I am not sure whether this community or the tex.sx is the most appropriate for my question.

I have an assignement where I am given a boolean expression and I have to implement these expressions using a predifined list of Integrated circuits.
For example: \$ f= xy + z\$ and I have a 4071 OR IC as well as a 4081 AND IC at my disposal.

When drawing \$f\$ as a circuit diagram, I want to use the IC pinout configuration diagrams (like the ones on the image below) and show all the external connections from each pin. That way, I am confident that my approach is clear.

pin diagram

The problem is that I don't know which software allows to draw circuits along with IC pinout configuration diagrams. Or, is there a latex package somewhere that can deal with this? I will mostly use the 4000 CMOS series so I only need that range of diagrams.

  • \$\begingroup\$ Software recommendations aren't really on topic here. That said, I'd suggest using a program such as KiCad to draw the diagrams. It should have all the needed parts, and if not it is fairly easy to add them. [Edited by a moderator.] \$\endgroup\$
    – JRE
    Feb 11, 2019 at 11:22
  • \$\begingroup\$ The canonical answer on schematics may be found at electronics.stackexchange.com/questions/28251/… \$\endgroup\$ Feb 11, 2019 at 11:31

2 Answers 2


I would advise you not to use the IC pin layouts as drawn above for use in your schematics. Using them means that you have to draw the wires such that it will fit the IC layout. That means more wires and more wires crossing eachother. That will not help in understanding how the circuit works which is the main purpose of a schematic.

Instead I strongly advise you either not include the pin numbering of the ICs at all, or add only the pin numbers (not the IC pinout), like so:

enter image description here

Note how there is a number printed at each pin of a symbol which represents a circuit in an IC, that number is the pin number.

Example is borrowed from this site

If there's some empty space left you could consider adding the pinouts separately so not connected to the main schematic but purely as a drawing.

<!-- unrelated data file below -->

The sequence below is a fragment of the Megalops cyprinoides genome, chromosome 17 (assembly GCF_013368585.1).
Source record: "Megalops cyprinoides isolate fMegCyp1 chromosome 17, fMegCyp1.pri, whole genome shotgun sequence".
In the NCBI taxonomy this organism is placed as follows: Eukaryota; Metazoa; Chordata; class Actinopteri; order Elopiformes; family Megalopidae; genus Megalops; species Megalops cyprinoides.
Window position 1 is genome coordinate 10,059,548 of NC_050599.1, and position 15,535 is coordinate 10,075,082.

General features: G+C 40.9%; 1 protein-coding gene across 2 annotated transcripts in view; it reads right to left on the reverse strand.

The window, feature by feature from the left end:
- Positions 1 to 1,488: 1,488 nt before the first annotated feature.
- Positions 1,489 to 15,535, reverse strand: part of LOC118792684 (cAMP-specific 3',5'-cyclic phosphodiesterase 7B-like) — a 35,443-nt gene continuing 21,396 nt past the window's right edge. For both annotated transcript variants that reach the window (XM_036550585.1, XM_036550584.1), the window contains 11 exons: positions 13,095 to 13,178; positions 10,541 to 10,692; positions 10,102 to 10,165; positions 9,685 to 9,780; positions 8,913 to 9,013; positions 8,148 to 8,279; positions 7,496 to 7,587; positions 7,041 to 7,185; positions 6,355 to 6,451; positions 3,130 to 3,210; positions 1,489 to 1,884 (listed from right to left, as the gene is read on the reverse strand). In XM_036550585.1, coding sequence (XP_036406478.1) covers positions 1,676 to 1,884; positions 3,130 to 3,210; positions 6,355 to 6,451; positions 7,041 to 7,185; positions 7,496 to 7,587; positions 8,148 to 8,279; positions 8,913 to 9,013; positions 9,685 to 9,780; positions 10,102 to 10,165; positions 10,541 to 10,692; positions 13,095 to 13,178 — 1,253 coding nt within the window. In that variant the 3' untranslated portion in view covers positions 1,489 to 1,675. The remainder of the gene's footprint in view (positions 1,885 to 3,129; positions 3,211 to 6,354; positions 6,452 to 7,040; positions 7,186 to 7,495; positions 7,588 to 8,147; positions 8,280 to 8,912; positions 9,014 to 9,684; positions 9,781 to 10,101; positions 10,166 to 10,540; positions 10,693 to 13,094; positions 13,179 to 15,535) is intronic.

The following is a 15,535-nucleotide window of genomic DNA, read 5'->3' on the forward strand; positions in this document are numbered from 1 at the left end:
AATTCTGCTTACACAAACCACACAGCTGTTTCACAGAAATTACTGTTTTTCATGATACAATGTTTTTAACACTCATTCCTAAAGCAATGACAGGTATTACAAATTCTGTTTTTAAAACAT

• 1
    \$\begingroup\$ actually the pin numbering is not important at all, only the logic gates that are visible in the IC diagram are. That way, it is easier to follow what is done inside that box inside of being limited to the abstraction level. \$\endgroup\$ Feb 11, 2019 at 11:35
  • \$\begingroup\$ By the way, would you kindly tell me which softwares can produce this kind of diagram? \$\endgroup\$ Feb 11, 2019 at 11:35
  • 1
    \$\begingroup\$ Follow the link to the site where I got that drawing, the author used Diptrace: diptrace.com An alternative which many hobbyists use is KiCad: kicad-pcb.org \$\endgroup\$ Feb 11, 2019 at 12:04

There's CircuiTikZ, which does give beautifully rendered outputs. But, it's not exactly intuitive to use - I've spent a long time trying to draw even simple circuits with it. Unfortunately, there's no stand out package for schematic drawing. Draw the gates as you need them, and then see if you can group them into ICs at that end. Your approach of having them arranged around actual IC layouts isn't particularly scalable, and it will become unclear with even a small amount of complexity.

  • \$\begingroup\$ I know circuitikz but it does not have the pinout configuration of an IC. It just has basic elements like individual logic gates, two-terminal elements,... I don't intend to draw a logic circuit like the usual ones but a circuit which uses the IC pinout diagrams. \$\endgroup\$ Feb 11, 2019 at 11:19
  • \$\begingroup\$ CircuiTikZ does not, no, it's up to you to make ICs out the primitives. There's examples out there which you could use, but I don't believe you'll find what you're looking for "off the shelf" in a package. \$\endgroup\$
    – awjlogan
    Feb 11, 2019 at 11:22
  • \$\begingroup\$ That makes sense. I also know circuit_macros which produces high quality diagrams. So as you said, the only way is declaring a new element and drawing everthing from the ground up. \$\endgroup\$ Feb 11, 2019 at 11:32
  • \$\begingroup\$ @mandresybilly Are you preparing diagrams for presentation (or training), or are you creating schematics for industrial grade engineering (laying out PCBs from your schematics, documenting your designs) ? \$\endgroup\$ Feb 11, 2019 at 17:35
  • \$\begingroup\$ @NickAlexeev I am preparing diagrams for a university course assignement. \$\endgroup\$ Feb 11, 2019 at 17:38

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